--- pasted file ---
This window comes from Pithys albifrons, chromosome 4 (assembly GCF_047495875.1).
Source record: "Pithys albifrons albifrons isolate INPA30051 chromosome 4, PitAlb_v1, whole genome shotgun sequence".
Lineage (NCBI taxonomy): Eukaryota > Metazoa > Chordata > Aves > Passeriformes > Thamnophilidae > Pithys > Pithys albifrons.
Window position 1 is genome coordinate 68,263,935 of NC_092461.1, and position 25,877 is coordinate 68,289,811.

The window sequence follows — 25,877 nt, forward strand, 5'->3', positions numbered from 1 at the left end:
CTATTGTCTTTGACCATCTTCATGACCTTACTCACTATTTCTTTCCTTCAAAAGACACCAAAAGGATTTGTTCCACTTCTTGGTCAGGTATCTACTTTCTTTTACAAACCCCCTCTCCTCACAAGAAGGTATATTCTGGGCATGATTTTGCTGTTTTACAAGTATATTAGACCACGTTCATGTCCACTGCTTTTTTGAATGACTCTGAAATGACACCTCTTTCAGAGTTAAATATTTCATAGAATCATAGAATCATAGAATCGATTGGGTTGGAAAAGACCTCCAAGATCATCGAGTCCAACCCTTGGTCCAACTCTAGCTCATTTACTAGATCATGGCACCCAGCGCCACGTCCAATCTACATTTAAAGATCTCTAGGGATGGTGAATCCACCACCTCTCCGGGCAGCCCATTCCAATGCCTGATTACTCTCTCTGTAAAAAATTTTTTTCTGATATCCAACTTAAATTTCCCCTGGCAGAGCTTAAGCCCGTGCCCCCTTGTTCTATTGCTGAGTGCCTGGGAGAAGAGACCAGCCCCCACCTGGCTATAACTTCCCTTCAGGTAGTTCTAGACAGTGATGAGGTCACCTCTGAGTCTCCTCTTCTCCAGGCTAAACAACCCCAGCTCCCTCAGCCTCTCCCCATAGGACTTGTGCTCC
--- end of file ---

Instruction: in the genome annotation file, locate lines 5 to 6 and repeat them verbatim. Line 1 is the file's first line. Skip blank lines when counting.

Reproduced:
The window sequence follows — 25,877 nt, forward strand, 5'->3', positions numbered from 1 at the left end:
CTATTGTCTTTGACCATCTTCATGACCTTACTCACTATTTCTTTCCTTCAAAAGACACCAAAAGGATTTGTTCCACTTCTTGGTCAGGTATCTACTTTCTTTTACAAACCCCCTCTCCTCACAAGAAGGTATATTCTGGGCATGATTTTGCTGTTTTACAAGTATATTAGACCACGTTCATGTCCACTGCTTTTTTGAATGACTCTGAAATGACACCTCTTTCAGAGTTAAATATTTCATAGAATCATAGAATCATAGAATCGATTGGGTTGGAAAAGACCTCCAAGATCATCGAGTCCAACCCTTGGTCCAACTCTAGCTCATTTACTAGATCATGGCACCCAGCGCCACGTCCAATCTACATTTAAAGATCTCTAGGGATGGTGAATCCACCACCTCTCCGGGCAGCCCATTCCAATGCCTGATTACTCTCTCTGTAAAAAATTTTTTTCTGATATCCAACTTAAATTTCCCCTGGCAGAGCTTAAGCCCGTGCCCCCTTGTTCTATTGCTGAGTGCCTGGGAGAAGAGACCAGCCCCCACCTGGCTATAACTTCCCTTCAGGTAGTTCTAGACAGTGATGAGGTCACCTCTGAGTCTCCTCTTCTCCAGGCTAAACAACCCCAGCTCCCTCAGCCTCTCCCCATAGGACTTGTGCTCC